Luckily for Kostas Genidounias, life gives out opportunities for redemption.
After taking the long road to USC from Greece and missing five weeks with a broken finger last season, life is pretty good now for the 6-foot-1 sophomore driver.
USC is favored to win its fifth consecutive NCAA men’s water polo title this season, and Genidounias is helping lead the way as one of the Trojans’ most potent offensive threats. Yet all of this once seemed like a distant dream for the Athens native.
Genidounias started playing water polo at age seven, and by 13, he was training with the Greek national team.
His parents, Sofaklis and Lilly, wanted him and his three siblings to attend school abroad, so he attended the American Community School of Athens starting in the eighth grade.
His rise to being one of Greece’s top amateur water polo prospects became Genidounias’s ticket to an American education. He had his sights set on USC.
“[Genidounias] called me out of the blue and said he wanted to be a Trojan,” USC coach Jovan Vavic said.
Unfortunately, Vavic was out of scholarships when recruiting Genidounias. During his senior year of high school, Genidounias waited for the phone call that never came. He emailed Vavic but received news that he wouldn’t be able to attend USC during the 2010-11 academic year.
Nonetheless, Genidounias remained steadfast in his desire to go to USC. So even when Loyola Marymount called and offered him a full ride, he turned it down.
He stayed in Greece and continued to play water polo for his club team and the Greek National Under-18 squad.
Then came his breakout performance at the European Youth Championships in Germany during August 2010. Though Greece lost 12-13 to Italy in the championship match, Genidounias was named the tournament’s MVP and vaulted himself onto the radar of Vavic and the nation’s other top college water polo coaches.
In October 2010, despite having no interactions since the previous spring, Genidounias contacted Vavic again.
In this case, the second time was the charm. Genidounias’ improvement combined with available scholarships meant that the USC dream would work out after all.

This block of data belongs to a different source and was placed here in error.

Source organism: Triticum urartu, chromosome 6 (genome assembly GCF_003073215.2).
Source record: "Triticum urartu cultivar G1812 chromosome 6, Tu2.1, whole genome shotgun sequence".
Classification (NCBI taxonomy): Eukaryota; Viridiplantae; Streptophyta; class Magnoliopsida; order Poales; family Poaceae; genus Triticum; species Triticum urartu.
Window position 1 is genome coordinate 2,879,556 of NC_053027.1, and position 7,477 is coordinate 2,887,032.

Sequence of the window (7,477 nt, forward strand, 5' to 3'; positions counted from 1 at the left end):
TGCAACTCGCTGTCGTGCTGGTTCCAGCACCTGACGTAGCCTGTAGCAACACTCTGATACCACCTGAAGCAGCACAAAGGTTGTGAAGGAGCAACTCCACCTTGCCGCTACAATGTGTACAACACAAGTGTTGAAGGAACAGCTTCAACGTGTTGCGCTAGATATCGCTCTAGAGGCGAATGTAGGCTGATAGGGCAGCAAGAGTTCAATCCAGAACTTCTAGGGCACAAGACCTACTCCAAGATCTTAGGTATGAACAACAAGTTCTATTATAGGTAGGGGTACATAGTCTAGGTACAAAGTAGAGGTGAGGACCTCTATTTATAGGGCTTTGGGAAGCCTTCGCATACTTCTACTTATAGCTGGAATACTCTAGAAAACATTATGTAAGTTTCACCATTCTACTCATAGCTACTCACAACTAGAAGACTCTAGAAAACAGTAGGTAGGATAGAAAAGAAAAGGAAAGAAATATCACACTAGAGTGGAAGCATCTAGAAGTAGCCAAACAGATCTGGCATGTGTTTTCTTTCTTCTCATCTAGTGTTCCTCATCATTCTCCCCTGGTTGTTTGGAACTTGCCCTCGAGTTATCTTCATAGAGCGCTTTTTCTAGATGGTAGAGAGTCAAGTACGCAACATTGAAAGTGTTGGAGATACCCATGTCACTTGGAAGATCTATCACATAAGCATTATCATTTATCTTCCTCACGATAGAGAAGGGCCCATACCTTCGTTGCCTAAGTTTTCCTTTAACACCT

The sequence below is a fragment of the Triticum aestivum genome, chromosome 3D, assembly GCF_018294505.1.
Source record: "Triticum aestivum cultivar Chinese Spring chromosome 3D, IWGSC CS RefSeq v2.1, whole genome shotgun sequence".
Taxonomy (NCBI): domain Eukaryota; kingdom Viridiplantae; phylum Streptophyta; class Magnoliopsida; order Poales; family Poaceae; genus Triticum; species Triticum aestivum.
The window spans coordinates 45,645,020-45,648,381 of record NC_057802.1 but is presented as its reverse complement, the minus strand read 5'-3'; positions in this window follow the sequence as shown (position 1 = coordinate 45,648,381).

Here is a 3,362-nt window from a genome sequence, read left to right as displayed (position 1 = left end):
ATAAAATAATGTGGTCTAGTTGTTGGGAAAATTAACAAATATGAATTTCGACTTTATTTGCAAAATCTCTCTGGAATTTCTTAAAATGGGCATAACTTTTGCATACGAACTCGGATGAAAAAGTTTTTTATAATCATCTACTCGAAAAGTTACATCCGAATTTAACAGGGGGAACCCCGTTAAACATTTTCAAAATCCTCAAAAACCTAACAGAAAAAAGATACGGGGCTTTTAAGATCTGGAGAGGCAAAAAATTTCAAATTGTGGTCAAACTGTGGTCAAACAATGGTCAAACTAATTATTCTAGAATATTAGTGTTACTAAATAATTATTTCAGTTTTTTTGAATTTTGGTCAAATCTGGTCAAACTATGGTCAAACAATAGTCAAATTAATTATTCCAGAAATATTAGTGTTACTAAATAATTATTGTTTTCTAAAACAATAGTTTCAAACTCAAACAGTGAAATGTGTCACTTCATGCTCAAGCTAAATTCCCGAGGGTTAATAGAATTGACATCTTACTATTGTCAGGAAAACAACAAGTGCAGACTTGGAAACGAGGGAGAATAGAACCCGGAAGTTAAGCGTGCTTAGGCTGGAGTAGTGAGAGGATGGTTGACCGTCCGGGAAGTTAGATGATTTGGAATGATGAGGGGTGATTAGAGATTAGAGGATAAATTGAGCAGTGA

After high school graduation, Genidounias’ days consisted of playing water polo for his U-18 club team.
“It was nice,” Genidounias said. “Who doesn’t want to have some time off?” Genidounias said.
But his mood quickly changed.
“At some point it became boring … I’m glad I got to come here,” Genidounias said.
Genidounias’ success in the pool continued once he reached USC. Being a bit of an unknown commodity to opponents as an international player, Genidounias flew under the radar for five games.
In his sixth game as a true freshman, he scored five goals in a 10-8 victory over UCLA in the championship match of the NorCal Tournament in Stockton, Calif.
“When UCLA played us, they had no idea who he was,” said captain and senior two-meter Matt Burton. “The five goals changed that pretty quick.”
After that, Genidounias was not left open often. But, he still continued to have success thanks to his versatility.
“Kostas is one of the extremely rare players who’s an extremely good shooter and a great passer,” Vavic said.
Burton echoed these sentiments with a basketball analogy.
“Kostas is like a point guard and shooting guard rolled into one,” Burton said. “He has great vision, can make a play from nothing and is just too dangerous as a pass-first guy.”
Genidounias finished third on the team with 31 goals last season and is currently second through four games with seven goals.
What’s even more intimidating for opponents is Genidounias is now at full health.
His counting statistics at season’s end would have been much greater if he hadn’t missed five games after breaking his finger in a midseason match against California.
Water polo is a sport where using both hands is crucial for balance and strength in the water. With his broken finger, Genidounias’ left hand essentially became useless.
“I did nothing with my left hand for four to five weeks after the injury,” Genidounias said. “All I could do was swim with one hand and work on my legs.”
Though Genidounias wanted to return as soon as possible, he wasn’t in top shape when he returned just in time for the Mountain Pacific Sports Federation tournament and the NCAA Final Four that followed.
“In some ways, it was a good thing,” Vavic said about Genidounias’ injury. “Kostas needed a break from water polo after playing all year, during the summer and the season.”
Back from injury, 2012 is Kostas’ time to shine. Though Vavic and Genidounias agree his defense still needs work, his offensive abilities are already giving opponents fits.
“On offense, the sky is pretty much the limit [for him],” Burton said.
With Greece in ongoing economic turmoil, Genidounias has gained extra motivation and appreciation for the sport that helped bring him to Southern California.
“Everyone’s so jealous in a good way that I’m here, and I’m really doing something good for my future,” Genidounias said.